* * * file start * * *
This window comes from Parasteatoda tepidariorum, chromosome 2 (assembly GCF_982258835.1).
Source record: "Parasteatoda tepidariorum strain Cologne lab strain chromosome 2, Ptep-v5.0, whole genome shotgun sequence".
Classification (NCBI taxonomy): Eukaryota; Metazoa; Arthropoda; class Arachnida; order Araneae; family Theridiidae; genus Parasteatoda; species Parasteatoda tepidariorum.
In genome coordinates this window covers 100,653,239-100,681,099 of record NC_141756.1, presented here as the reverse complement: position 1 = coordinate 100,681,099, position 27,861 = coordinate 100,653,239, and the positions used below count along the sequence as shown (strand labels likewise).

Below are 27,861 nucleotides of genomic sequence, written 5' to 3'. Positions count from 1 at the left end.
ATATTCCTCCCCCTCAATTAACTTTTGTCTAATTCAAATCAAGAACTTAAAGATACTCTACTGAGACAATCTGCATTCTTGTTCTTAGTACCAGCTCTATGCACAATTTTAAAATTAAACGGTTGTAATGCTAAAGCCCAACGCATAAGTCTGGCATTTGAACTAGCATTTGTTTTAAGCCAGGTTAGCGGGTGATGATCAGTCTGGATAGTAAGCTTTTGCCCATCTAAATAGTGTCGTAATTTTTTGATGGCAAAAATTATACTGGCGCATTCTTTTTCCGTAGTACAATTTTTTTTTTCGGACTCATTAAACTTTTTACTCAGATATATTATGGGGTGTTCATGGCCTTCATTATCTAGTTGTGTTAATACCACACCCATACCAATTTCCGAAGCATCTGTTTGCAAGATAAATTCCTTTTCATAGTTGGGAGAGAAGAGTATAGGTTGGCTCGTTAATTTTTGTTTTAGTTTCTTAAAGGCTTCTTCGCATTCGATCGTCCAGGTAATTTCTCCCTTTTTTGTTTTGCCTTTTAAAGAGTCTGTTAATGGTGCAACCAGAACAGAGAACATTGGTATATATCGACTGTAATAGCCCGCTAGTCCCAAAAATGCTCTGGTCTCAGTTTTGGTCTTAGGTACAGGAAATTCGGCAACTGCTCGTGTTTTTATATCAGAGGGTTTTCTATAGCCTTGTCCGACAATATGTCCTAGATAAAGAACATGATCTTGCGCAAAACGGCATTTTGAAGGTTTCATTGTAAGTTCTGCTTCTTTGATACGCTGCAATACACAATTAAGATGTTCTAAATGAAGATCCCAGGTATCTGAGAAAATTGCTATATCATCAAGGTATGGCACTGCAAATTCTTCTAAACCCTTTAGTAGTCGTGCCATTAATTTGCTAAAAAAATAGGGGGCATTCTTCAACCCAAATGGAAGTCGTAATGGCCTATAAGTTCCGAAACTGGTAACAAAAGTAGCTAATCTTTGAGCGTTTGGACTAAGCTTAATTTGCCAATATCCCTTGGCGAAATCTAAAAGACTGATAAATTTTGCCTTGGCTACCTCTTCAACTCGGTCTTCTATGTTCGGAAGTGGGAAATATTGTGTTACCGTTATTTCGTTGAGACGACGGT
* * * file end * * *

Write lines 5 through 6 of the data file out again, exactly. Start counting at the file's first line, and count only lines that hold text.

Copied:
Below are 27,861 nucleotides of genomic sequence, written 5' to 3'. Positions count from 1 at the left end.
ATATTCCTCCCCCTCAATTAACTTTTGTCTAATTCAAATCAAGAACTTAAAGATACTCTACTGAGACAATCTGCATTCTTGTTCTTAGTACCAGCTCTATGCACAATTTTAAAATTAAACGGTTGTAATGCTAAAGCCCAACGCATAAGTCTGGCATTTGAACTAGCATTTGTTTTAAGCCAGGTTAGCGGGTGATGATCAGTCTGGATAGTAAGCTTTTGCCCATCTAAATAGTGTCGTAATTTTTTGATGGCAAAAATTATACTGGCGCATTCTTTTTCCGTAGTACAATTTTTTTTTTCGGACTCATTAAACTTTTTACTCAGATATATTATGGGGTGTTCATGGCCTTCATTATCTAGTTGTGTTAATACCACACCCATACCAATTTCCGAAGCATCTGTTTGCAAGATAAATTCCTTTTCATAGTTGGGAGAGAAGAGTATAGGTTGGCTCGTTAATTTTTGTTTTAGTTTCTTAAAGGCTTCTTCGCATTCGATCGTCCAGGTAATTTCTCCCTTTTTTGTTTTGCCTTTTAAAGAGTCTGTTAATGGTGCAACCAGAACAGAGAACATTGGTATATATCGACTGTAATAGCCCGCTAGTCCCAAAAATGCTCTGGTCTCAGTTTTGGTCTTAGGTACAGGAAATTCGGCAACTGCTCGTGTTTTTATATCAGAGGGTTTTCTATAGCCTTGTCCGACAATATGTCCTAGATAAAGAACATGATCTTGCGCAAAACGGCATTTTGAAGGTTTCATTGTAAGTTCTGCTTCTTTGATACGCTGCAATACACAATTAAGATGTTCTAAATGAAGATCCCAGGTATCTGAGAAAATTGCTATATCATCAAGGTATGGCACTGCAAATTCTTCTAAACCCTTTAGTAGTCGTGCCATTAATTTGCTAAAAAAATAGGGGGCATTCTTCAACCCAAATGGAAGTCGTAATGGCCTATAAGTTCCGAAACTGGTAACAAAAGTAGCTAATCTTTGAGCGTTTGGACTAAGCTTAATTTGCCAATATCCCTTGGCGAAATCTAAAAGACTGATAAATTTTGCCTTGGCTACCTCTTCAACTCGGTCTTCTATGTTCGGAAGTGGGAAATATTGTGTTACCGTTATTTCGTTGAGACGACGGT